|WikiProject Norse history and culture||(Rated Start-class, Mid-importance)|
Should this page be under the Norwegian joik, the Swedish jojk, the North Saami word which I do not know, or the English word yoicking, which I've never heard outside of Wikipedia, and seems to be based on the Norwegian anyway? arj 17:05, 16 Jan 2004 (UTC)
Removed the following:
Joiks are sung deep in the throat; they may be considered a form of throat singing.
- This is plainly not the case. Joiking is not done with overtone singing; an ordinary modal voice is used.
- Interesting, if it's true. But we need some references for this.
The name of the Sami people (who sing joiks) may actually derive from the Sanskrit word Sama.
Very probably incorrect. The Sami language is Finno-ugric, Sanskrit is Indo-European. If there is any connection, it must have been borrowed from Sanskrit into Sami. IIRC, the word Sami comes from the Sami word for man. arj 21:12, 29 Apr 2004 (UTC)
I saw that DAT (record company) uses the spelling "yoik" for this genre, and was planning to rename this page soon. Any comments (as this have been discussed earlier) ? // Rogper 22:40, 3 May 2004 (UTC)
When I first created this page, I had no idea what the preferred term in English was. None of my dictionaries mention it (to any higher accuracy than "chant"). I say that spelling is as good as anything, but the Swedish and Norwegian terms should be kept as redirect pages. arj 18:27, 4 May 2004 (UTC)
- I saw you did the work for me, good :-) // Rogper 19:45, 4 May 2004 (UTC)
Not all yoiks involve throat singing, but I am distressed to see the reference removed. Perhaps you would allow Some yoiks are sung deep in the throat, and may be considered a form of throat singing. It is certainly a well documented and common characteristic, even if the skills to do it well are rare at this time.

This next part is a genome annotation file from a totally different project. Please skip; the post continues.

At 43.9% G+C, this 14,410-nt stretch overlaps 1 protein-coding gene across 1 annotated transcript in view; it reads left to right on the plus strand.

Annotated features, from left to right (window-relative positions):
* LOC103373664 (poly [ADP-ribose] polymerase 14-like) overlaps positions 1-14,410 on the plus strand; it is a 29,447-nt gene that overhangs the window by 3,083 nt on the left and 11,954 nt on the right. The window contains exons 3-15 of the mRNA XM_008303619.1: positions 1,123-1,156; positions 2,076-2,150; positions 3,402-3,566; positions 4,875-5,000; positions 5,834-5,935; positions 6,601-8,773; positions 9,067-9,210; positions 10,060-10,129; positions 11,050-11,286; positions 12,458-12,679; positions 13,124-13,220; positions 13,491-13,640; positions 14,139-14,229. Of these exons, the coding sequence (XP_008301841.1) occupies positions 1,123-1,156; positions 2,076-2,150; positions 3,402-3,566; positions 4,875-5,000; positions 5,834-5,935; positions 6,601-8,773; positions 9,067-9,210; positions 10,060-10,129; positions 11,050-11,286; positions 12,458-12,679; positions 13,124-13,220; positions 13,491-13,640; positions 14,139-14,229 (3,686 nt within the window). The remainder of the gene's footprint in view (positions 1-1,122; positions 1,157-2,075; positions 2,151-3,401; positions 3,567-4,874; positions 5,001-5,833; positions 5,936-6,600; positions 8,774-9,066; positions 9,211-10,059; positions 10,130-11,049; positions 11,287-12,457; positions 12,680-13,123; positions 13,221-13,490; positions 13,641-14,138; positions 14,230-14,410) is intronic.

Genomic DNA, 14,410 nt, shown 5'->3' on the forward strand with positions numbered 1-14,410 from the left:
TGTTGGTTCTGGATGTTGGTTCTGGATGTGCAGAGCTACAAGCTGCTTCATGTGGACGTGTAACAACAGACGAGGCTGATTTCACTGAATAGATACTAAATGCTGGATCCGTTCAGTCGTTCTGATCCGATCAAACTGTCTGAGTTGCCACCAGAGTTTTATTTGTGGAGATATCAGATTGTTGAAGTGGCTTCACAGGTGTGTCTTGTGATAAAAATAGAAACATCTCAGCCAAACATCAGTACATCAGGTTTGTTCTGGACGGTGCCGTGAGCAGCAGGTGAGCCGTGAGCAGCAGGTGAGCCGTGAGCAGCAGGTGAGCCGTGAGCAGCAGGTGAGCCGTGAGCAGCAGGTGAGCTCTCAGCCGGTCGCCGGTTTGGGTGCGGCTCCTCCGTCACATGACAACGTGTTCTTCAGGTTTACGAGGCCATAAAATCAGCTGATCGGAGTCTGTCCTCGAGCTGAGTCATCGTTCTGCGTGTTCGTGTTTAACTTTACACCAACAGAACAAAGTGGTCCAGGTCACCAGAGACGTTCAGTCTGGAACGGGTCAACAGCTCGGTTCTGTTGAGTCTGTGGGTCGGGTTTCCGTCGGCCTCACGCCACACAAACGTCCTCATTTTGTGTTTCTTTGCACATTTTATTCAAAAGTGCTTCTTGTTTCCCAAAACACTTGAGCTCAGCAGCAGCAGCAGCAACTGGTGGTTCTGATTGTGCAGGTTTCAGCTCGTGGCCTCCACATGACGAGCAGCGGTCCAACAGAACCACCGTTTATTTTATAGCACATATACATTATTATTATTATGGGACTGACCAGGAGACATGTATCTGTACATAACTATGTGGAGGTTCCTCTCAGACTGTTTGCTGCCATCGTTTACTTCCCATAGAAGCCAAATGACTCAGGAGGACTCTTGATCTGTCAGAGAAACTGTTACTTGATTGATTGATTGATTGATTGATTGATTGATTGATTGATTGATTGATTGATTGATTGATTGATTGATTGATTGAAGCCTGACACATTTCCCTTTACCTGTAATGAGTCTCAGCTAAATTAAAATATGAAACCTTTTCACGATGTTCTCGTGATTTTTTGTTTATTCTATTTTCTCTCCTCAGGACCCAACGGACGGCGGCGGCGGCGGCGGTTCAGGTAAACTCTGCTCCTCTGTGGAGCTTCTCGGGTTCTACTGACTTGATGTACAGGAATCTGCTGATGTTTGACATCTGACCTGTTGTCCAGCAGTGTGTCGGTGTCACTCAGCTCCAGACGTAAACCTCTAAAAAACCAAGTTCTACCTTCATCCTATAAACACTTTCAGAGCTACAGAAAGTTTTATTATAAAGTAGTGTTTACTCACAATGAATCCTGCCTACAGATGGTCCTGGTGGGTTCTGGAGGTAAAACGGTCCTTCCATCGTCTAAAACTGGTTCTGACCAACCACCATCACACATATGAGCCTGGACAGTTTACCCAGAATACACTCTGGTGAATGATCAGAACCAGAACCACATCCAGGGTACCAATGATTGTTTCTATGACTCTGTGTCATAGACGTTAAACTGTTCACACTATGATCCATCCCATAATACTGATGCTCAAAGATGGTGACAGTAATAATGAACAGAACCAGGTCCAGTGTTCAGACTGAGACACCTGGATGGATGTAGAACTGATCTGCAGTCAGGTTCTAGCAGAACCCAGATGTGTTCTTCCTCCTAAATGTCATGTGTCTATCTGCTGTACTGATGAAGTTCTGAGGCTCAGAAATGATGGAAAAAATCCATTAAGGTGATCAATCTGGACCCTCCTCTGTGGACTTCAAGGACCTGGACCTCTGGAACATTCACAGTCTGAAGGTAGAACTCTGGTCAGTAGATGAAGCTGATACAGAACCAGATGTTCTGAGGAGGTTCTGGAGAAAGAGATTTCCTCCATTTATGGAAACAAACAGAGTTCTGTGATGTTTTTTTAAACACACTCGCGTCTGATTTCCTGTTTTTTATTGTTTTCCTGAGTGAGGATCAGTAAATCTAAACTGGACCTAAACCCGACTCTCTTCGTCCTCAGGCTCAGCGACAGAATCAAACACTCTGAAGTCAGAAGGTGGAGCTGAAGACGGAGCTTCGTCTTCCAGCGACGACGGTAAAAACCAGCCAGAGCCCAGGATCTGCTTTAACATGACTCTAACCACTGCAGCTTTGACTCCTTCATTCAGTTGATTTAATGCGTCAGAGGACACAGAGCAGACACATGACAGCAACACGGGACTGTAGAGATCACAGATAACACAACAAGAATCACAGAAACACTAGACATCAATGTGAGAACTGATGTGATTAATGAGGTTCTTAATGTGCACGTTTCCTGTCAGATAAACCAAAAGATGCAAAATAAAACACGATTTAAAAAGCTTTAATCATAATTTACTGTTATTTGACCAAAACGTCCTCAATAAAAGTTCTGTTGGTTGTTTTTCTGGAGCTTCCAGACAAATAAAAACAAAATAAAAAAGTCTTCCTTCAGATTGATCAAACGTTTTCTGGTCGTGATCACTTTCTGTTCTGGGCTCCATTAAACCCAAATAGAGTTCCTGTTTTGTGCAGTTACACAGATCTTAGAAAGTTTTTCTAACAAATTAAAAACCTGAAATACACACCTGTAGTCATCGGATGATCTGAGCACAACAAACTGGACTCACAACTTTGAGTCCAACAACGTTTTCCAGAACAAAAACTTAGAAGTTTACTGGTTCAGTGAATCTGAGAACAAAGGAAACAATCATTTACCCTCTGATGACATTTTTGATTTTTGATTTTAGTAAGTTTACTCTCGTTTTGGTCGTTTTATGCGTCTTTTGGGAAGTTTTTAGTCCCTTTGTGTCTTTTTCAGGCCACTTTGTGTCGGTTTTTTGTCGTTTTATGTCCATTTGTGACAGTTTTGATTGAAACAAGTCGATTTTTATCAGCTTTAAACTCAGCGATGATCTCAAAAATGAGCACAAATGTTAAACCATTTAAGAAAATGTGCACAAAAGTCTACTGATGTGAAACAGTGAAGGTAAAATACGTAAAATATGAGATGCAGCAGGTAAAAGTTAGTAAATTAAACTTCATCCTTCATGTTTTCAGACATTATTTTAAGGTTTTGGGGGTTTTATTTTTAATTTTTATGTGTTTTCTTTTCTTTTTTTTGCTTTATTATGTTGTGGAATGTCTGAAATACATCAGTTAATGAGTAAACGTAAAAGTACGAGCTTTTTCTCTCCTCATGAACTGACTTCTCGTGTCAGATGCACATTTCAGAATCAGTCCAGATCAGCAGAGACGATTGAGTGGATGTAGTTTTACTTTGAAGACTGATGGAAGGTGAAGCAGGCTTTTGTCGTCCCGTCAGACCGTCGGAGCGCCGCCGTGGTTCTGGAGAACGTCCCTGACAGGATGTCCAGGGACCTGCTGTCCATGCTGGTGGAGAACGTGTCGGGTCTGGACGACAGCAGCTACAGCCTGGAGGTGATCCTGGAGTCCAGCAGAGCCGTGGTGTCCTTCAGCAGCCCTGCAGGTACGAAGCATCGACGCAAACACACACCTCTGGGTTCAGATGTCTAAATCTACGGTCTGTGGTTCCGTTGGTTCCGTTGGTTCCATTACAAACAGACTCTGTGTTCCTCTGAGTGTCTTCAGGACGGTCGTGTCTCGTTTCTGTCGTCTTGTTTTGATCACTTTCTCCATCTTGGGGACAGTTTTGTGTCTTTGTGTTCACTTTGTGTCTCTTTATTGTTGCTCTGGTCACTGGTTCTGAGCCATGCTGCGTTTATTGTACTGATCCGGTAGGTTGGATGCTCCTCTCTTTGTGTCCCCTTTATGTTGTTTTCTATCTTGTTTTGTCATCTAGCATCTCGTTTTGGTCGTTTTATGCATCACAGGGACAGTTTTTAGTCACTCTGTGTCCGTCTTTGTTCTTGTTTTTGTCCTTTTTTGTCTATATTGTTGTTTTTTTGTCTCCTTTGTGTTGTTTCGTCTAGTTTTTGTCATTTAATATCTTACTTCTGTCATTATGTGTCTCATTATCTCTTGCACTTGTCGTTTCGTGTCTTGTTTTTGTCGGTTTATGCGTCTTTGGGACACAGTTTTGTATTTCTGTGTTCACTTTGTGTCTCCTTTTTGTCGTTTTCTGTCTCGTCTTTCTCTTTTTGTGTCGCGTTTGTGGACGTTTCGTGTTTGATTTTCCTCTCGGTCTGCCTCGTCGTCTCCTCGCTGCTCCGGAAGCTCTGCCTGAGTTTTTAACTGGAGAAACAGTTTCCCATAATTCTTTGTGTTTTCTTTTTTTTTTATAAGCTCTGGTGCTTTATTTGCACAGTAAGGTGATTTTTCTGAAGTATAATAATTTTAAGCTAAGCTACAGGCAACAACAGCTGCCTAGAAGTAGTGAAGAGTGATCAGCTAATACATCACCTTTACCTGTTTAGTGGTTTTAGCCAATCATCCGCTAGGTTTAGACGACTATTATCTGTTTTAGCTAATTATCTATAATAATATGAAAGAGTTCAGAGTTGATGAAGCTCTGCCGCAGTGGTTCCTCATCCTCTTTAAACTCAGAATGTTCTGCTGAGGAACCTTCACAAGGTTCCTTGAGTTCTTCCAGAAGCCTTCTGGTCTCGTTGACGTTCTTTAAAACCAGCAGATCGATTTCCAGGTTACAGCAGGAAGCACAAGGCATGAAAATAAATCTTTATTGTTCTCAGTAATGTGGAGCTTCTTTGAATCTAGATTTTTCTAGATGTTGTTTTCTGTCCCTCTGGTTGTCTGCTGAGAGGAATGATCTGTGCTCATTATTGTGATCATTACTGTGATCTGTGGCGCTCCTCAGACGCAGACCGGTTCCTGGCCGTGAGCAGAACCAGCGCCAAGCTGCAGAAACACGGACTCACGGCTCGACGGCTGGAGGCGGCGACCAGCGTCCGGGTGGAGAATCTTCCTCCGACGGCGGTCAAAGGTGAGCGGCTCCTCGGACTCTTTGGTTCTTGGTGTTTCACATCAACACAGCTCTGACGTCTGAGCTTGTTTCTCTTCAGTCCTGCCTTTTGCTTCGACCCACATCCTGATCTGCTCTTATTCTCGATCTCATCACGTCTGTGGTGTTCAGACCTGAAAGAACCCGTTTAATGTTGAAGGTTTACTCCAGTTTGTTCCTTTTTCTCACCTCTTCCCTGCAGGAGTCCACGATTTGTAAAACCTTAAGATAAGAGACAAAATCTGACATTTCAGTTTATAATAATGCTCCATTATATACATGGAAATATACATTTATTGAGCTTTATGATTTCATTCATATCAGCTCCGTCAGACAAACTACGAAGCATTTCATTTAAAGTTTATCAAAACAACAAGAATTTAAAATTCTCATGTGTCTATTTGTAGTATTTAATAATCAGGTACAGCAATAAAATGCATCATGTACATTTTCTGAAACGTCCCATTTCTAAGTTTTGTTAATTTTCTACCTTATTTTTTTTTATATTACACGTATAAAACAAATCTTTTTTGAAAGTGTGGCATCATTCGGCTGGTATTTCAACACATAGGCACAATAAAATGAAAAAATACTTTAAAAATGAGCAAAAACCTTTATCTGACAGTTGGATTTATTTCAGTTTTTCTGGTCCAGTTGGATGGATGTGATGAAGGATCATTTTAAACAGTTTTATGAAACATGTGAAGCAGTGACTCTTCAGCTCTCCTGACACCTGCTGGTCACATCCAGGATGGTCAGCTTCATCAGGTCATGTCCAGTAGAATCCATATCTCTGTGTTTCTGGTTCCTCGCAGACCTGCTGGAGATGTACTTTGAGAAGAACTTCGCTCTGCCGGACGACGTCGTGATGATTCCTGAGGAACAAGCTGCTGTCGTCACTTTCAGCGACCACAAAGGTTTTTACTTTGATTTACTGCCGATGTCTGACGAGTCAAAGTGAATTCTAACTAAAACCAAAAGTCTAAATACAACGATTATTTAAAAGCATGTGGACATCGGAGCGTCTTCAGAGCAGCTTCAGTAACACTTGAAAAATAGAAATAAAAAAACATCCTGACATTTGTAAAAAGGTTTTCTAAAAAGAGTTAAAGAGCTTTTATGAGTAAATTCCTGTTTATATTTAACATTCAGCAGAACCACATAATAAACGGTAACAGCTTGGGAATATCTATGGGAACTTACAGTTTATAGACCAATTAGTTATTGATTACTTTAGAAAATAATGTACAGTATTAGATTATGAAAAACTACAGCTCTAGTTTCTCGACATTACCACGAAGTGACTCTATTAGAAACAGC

It would be interesting to see a reference on this. I have personally never heard a yoik that even remote resembled throat singing. If it does indeed occur, we should of course include a reference on this. However, if it turns out to be the case, I would much prefer a formulation like «is sung with a retracted tongue root» or something like that. All songs involve the larynx, which is situated deep in the throat. arj 00:05, 6 Jan 2005 (UTC)
It is very particular how everyone is interested in making connections between the Sami and a number of (for the Sami) remote peoples. In the Wikipedia articles and discussion forums, one mentions circumpolar peoples, north American Indians, Sanskrit and throat singing (which is used by nations in Siberia). Why not realize that parts of Sami culture are actually unique? (I think everyone realizes this. David)
I believe that Yoiks were traditionally sung using the same subtle techniques as are used by present-day Vedic Pandits, and that Yoik lyrics may have overlapped with or been derived from those of Sama Veda. It is frustrating that this is such an obscure area of human knowledge that no information appears to be available. In particular, there are probably no recordings of really old Yoik performances. And even if they were, who would possess the ability to recognize whether they truly sounded like Sama Veda? By the way, this is of more than academic interest. Pandits chant Sama Veda in order to develop Universal consciousness in their listeners, and the same may be true of the original singers of Yoiks. The notion of pure, Universal consciousness as being part of the heritage of indigenous peoples is an intriguing one. David 15:53, 28 July 2005 (UTC)
- Whoever removed the throat singing reference has only a partial understanding of the application of the term; "throat singing" is applied not only to Tuvan/Mongolian overtone singing (not all of the sub-styles of which are considered "throat singing"), but also to Inuit katajjaq and similar traditions in Siberia, Turkey, etc. that use the pharynx to modify (distort) the sound of the vocal cords but don't focus on overtone production. Although the term "throat singing" isn't usually applied to joik, the vocal technique of some joikers/joik styles (Wimme, for example) shares a similar pharyngealization of the voice. Badagnani 08:20, 8 August 2005 (UTC)